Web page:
On a tranquil Tuesday in April, as other migrants engaged in activities around the shelter or enjoyed their breakfast, Melgar sat in solitude on a bench in the courtyard, her face breaking into a smile. Her perseverance had paid off—after more than four months, she had finally arrived at the U.S. border.

As Melgar took her well-deserved rest, Sister Isabel Turcios, the shelter’s supervisor, conducted a tour for a group of American visitors. Medical volunteers had set up a makeshift clinic in the open air of the courtyard. The shelter was providing refuge to 108 migrants that day—a stark contrast to the numbers from the previous year, observed Turcios.

In December, Piedras Negras and other locations near the border saw a daily influx of thousands. During this period, U.S. Customs and Border Protection on the American side recorded an unprecedented monthly count of migrant encounters, reaching 301,981.

In the same timeframe, President Biden and President López Obrador engaged in a discussion over the phone, deliberating on “additional enforcement actions,” which led to Biden sending a delegation of high-ranking negotiators to Mexico City.

By the time mid-April arrived, the number of checkpoints had significantly increased. According to Sister Turcios, who had spoken with many migrants, Mexican officials had established no fewer than six immigration checkpoints between Monterrey and the Piedras Negras border. The journey had become increasingly difficult, even for her, a Salvadoran nun.

Sister Turcios explained, “The decision was made by the authorities to implement more checkpoints and deploy more buses to transport migrants southward.” She attributed the decline in numbers to these measures and the concerted efforts to detain migrants.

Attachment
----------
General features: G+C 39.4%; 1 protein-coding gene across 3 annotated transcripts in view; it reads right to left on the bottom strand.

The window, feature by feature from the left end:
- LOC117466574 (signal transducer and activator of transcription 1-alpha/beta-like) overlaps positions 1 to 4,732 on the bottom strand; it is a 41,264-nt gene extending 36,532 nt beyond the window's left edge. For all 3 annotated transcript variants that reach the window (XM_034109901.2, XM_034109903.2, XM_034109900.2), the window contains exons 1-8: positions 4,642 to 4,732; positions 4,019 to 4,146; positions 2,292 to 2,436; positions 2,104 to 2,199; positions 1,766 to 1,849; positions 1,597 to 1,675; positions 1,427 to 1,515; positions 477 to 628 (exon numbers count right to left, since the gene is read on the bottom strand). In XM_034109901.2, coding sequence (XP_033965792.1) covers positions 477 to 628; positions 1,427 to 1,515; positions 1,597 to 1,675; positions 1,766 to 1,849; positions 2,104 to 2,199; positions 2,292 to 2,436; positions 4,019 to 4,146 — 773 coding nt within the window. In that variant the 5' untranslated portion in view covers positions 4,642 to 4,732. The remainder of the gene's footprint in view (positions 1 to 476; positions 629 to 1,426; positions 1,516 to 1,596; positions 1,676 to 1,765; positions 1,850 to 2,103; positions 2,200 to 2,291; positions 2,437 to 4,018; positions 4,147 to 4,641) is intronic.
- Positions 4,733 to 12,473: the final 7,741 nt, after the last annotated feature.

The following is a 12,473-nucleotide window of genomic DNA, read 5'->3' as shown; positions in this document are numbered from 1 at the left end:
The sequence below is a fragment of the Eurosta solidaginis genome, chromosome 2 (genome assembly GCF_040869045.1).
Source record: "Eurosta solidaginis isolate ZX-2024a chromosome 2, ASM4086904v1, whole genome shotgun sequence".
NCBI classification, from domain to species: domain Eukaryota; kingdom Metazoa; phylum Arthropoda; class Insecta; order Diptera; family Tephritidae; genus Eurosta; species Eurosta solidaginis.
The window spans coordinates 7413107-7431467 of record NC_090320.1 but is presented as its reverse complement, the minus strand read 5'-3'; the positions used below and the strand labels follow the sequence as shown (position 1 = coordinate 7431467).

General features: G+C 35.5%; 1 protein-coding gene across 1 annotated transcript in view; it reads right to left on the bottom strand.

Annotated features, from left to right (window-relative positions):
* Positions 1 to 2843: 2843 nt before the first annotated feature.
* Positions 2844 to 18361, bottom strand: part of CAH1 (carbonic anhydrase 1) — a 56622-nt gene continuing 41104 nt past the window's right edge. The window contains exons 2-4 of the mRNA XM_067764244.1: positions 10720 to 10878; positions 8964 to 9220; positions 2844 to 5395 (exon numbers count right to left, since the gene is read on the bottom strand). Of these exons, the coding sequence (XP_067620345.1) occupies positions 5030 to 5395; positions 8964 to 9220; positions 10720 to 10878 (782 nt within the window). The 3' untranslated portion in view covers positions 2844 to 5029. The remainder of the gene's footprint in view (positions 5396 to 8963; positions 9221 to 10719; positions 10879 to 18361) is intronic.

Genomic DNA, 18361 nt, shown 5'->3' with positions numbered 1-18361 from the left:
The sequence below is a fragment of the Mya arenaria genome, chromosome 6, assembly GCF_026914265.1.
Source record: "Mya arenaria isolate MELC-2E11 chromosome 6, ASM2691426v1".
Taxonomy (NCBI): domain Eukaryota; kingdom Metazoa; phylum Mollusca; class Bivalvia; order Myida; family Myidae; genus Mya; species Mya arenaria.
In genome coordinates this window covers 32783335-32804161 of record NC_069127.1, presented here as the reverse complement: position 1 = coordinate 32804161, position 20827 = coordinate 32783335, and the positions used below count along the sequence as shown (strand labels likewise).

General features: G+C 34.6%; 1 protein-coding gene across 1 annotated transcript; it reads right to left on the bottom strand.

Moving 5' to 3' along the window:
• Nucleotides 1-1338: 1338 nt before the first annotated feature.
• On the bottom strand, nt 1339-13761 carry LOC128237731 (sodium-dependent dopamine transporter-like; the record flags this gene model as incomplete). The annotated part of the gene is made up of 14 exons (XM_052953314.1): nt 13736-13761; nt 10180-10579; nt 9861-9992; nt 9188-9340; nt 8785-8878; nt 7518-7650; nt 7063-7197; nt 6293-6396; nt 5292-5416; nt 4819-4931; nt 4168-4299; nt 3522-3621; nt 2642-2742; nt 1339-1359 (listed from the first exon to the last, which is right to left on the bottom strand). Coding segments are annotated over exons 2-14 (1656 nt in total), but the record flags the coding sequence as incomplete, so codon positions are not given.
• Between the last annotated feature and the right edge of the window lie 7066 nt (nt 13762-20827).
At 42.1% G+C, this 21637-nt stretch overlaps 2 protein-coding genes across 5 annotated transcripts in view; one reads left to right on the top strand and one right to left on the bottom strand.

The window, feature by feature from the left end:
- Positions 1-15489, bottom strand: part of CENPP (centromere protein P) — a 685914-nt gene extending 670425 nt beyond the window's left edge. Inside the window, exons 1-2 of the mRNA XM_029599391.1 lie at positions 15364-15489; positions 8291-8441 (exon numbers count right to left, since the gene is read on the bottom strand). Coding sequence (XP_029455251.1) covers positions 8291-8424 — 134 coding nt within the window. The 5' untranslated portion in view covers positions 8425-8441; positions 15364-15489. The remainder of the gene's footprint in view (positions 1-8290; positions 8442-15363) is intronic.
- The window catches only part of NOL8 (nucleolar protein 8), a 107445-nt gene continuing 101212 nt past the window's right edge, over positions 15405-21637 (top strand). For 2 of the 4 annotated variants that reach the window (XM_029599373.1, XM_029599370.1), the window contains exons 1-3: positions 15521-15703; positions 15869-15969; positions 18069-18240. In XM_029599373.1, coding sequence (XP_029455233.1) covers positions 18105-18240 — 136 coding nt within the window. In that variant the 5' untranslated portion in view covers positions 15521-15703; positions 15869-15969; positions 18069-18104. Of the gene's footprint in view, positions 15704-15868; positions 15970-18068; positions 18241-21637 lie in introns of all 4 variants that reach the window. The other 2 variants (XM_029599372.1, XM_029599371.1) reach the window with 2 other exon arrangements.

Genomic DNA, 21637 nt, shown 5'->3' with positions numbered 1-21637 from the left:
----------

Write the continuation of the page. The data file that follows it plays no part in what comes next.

She clarified that the decrease in Texas’ migrant numbers was not due to the barbed wire but rather because those who navigated through Mexico’s checkpoints continued to find ways to bypass the barriers.

On the same day, Mike Banks, Texas’ inaugural “border czar,” ascended the riverbank in Eagle Pass, Texas, to rally his forces stationed in Shelby Park—a focal point in Texas’ overt confrontation with the Biden administration over border control.

Navigating through coils of concertina wire, Banks sustained minor injuries. He pointed out that these small cuts on his arm demonstrated the distinction between the skin-grabbing concertina wire and the more severe razor wire. He emphasized that such “tactical infrastructure” is instrumental in curbing illegal border crossings into Texas.

Banks asserted to USA TODAY, “If it weren’t for our actions in Texas, the numbers wouldn’t be as they are now.” He, alongside Governor Greg Abbott, credits the state’s $11 billion Operation Lone Star for the noticeable reduction in migration along Texas’ 1,254-mile border with Mexico. The data, they claim, speaks for itself.

Compared to the broader border region, Texas experienced a more pronounced decline in migrant crossings in the year’s first quarter, while California witnessed an uptick, as per CBP data.

Banks, referencing the Border Patrol’s Del Rio Sector, noted, “Currently, we’re seeing a few hundred migrants daily, as opposed to the 4,000 to 6,000 in this park alone last year.” He concluded, “The deterrent effect is evident, and Texas will continue to safeguard its borders.”

In solidarity, 16 other Republican-led states have dispatched military and law enforcement personnel to bolster Operation Lone Star, as confirmed by the governor’s office spokesperson.

Moreover, Texas has sought to distribute the border crisis nationwide: Abbott’s initiative has transported over 112,700 migrants to cities governed by Democrats.